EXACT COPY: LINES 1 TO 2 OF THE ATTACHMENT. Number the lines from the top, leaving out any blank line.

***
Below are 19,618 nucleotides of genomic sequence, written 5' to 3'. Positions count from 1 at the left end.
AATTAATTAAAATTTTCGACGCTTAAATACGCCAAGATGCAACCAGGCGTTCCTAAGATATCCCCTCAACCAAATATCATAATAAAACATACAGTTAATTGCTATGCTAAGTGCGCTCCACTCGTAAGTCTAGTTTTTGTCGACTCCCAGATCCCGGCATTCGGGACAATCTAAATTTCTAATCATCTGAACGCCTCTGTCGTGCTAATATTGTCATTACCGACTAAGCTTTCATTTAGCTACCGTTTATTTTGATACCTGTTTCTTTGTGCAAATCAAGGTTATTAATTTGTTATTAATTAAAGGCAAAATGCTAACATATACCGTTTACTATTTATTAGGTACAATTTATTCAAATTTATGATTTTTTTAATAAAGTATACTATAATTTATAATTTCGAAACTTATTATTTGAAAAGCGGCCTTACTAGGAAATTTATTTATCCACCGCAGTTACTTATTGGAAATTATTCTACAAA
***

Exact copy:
Below are 19,618 nucleotides of genomic sequence, written 5' to 3'. Positions count from 1 at the left end.
AATTAATTAAAATTTTCGACGCTTAAATACGCCAAGATGCAACCAGGCGTTCCTAAGATATCCCCTCAACCAAATATCATAATAAAACATACAGTTAATTGCTATGCTAAGTGCGCTCCACTCGTAAGTCTAGTTTTTGTCGACTCCCAGATCCCGGCATTCGGGACAATCTAAATTTCTAATCATCTGAACGCCTCTGTCGTGCTAATATTGTCATTACCGACTAAGCTTTCATTTAGCTACCGTTTATTTTGATACCTGTTTCTTTGTGCAAATCAAGGTTATTAATTTGTTATTAATTAAAGGCAAAATGCTAACATATACCGTTTACTATTTATTAGGTACAATTTATTCAAATTTATGATTTTTTTAATAAAGTATACTATAATTTATAATTTCGAAACTTATTATTTGAAAAGCGGCCTTACTAGGAAATTTATTTATCCACCGCAGTTACTTATTGGAAATTATTCTACAAA